Health, Wellness, and Free Food: Student Nutrition Education on Campus

Despite claims that the “golden key” to health can be found through craze diets, fitness gurus, and vitamin regiments, one thing we should take into 2019 is that wellness is subjective, personal, and extends beyond what’s on your plate. Building your own relationship with food, nutrition, and personal health can take time, especially if you have additional dietary restrictions. But busy college life should not be a limiting factor to controlling what and how you eat. Christina Patterson, the U of R Dining Services dietitian and nutritionist, works to make sure that students not only have access to balanced food options during every meal time, but also to the resources students may want to learn more about personal health and wellness.

Harvest Table’s student education programming includes monthly health and wellness pop-up events, which Patterson started organizing with Harvest Table chefs this past fall. You may have seen them at various dining locations on campus or at Eastman, giving away food samples and promoting new menu items. Some of these events have included a mystery smoothie tasting, where students guess the ingredients in vegan smoothies; whole grain-focused giveaways with a matching game and cranberry apple salads; and self-care packages with sleep masks, teas, and lavender sachets made with essential oils. When asked about her design for the pop-up events, Patterson said, “I love being able to work in the information about wellness along with nutrition, because both are so important for overall health; I think the pop-up event format is a great way to share this information with students, without overwhelming them with too much of it all at once!”

Christina meets with students to answer any questions they have about eating on campus, particularly to find food that accommodates dietary needs like Kosher, Halal, gluten-free, vegan, and any allergies or intolerances. She will also be present around the dining halls this spring in order to make herself available to answer questions or host additional pop-ups. Christina reviews the dining hall menus to make sure that a good balance of options are available to students. She says: “it’s important for students to listen to their bodies, and if they want dessert, a burger, or pizza, they should never feel bad about including those in their diets, too! Overall, our goal is to serve innovative, fresh, nutritionally-balanced, and satisfying meals, while sourcing and utilizing as many local products as possible.”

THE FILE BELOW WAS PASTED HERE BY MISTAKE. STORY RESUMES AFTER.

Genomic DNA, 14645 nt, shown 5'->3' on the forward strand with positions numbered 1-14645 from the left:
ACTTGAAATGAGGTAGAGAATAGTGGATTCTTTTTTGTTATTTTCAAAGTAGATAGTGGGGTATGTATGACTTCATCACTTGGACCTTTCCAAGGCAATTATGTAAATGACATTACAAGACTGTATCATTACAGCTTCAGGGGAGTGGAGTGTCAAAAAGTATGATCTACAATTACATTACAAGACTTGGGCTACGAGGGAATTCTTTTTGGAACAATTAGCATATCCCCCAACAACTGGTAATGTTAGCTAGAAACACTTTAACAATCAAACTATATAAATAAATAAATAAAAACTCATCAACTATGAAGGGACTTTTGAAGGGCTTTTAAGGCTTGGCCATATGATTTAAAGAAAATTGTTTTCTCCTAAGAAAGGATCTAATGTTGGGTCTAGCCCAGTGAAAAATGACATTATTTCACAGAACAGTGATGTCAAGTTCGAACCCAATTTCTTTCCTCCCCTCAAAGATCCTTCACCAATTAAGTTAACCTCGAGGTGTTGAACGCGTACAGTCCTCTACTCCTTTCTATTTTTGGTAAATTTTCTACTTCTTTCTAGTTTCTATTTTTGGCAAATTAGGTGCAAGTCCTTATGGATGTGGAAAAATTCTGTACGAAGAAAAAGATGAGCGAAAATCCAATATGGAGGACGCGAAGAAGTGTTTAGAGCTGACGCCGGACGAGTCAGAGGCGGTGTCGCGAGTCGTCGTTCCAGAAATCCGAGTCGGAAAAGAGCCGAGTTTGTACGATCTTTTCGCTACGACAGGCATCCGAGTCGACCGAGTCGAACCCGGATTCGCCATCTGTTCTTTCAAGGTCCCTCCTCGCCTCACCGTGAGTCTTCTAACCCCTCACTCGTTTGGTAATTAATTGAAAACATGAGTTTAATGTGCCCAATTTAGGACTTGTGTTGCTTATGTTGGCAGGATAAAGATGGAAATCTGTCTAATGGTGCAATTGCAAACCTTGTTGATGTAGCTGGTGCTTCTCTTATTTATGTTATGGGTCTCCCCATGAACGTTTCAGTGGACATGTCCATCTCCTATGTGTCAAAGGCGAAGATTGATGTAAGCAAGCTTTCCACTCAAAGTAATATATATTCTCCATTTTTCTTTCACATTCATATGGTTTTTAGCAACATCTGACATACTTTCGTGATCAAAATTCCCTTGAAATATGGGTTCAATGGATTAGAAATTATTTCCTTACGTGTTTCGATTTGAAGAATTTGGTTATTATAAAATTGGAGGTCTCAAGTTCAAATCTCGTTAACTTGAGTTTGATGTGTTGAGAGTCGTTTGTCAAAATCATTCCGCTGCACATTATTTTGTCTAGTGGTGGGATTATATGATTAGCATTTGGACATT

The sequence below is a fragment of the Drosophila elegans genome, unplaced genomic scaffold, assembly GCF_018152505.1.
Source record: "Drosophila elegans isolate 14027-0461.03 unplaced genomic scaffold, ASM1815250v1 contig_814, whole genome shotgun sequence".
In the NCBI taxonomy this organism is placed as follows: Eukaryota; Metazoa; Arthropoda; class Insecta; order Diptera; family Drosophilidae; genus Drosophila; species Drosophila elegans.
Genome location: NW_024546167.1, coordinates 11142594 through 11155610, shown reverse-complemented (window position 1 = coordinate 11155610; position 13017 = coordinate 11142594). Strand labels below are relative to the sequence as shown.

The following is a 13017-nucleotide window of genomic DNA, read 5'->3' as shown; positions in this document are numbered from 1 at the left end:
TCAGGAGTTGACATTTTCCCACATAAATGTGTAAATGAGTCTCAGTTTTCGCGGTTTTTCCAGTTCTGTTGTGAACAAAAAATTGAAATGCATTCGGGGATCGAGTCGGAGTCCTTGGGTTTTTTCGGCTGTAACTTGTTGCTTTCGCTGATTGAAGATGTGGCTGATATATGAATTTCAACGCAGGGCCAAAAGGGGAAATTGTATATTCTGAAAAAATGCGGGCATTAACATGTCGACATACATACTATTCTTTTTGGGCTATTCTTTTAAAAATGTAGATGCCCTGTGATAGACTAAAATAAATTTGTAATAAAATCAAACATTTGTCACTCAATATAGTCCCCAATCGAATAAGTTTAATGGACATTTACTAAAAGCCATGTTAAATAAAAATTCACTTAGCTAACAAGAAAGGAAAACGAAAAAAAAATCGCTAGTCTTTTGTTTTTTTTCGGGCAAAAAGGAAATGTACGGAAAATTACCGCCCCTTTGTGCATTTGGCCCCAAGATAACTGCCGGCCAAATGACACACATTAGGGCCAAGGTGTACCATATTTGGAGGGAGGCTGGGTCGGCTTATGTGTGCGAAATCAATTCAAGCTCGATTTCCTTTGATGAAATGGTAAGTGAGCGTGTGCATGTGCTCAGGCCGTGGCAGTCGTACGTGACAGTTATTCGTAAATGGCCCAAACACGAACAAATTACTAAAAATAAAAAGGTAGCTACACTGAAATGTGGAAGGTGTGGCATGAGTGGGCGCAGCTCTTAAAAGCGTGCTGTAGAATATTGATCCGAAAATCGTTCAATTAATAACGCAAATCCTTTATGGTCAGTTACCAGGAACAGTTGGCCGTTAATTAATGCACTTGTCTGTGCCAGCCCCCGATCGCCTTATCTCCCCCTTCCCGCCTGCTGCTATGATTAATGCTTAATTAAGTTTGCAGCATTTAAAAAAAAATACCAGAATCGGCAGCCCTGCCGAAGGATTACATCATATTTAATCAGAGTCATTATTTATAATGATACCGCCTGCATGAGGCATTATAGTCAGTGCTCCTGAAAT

Complete menus with nutrition information and ingredient lists can be found online on the Dining Services webpage (dining.rochester.edu), along with dining hall locations and hours. There are now filters and search functions which cater to dietary needs, so students with particular restrictions can look at their options ahead of time. Students can also ask questions or leave comments on the Napkin Walls in Douglass and Danforth, which are checked and responded to regularly by dining hall employees and chefs.

Being healthy doesn’t mean you have to count calories or measure vitamin intake, and your personal wellness includes several other things like emotional and social needs, sleep, and exercise. But nutrition is important, and people like Christina Patterson and her colleagues work to make the U of R foodscape to be as nutritionally diverse and balanced as possible. And if you’re craving some cake, you can still have it and eat it, too.

 

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Guest Post Written by Sophia McRae, Class of 2019, Dining Team Green Sustainability Intern

One Reply to “Health, Wellness, and Free Food: Student Nutrition Education on Campus”

  1. What a nice article. I agree that students find it challenging to keep up with strict nutritional regimes. I am a fan of smoothies and fruits but I always struggle to balance between my studies, my physical activities, and finances. Christina’s Harvest Table strategy sounds like a good idea for students like me. Thanks a lot.

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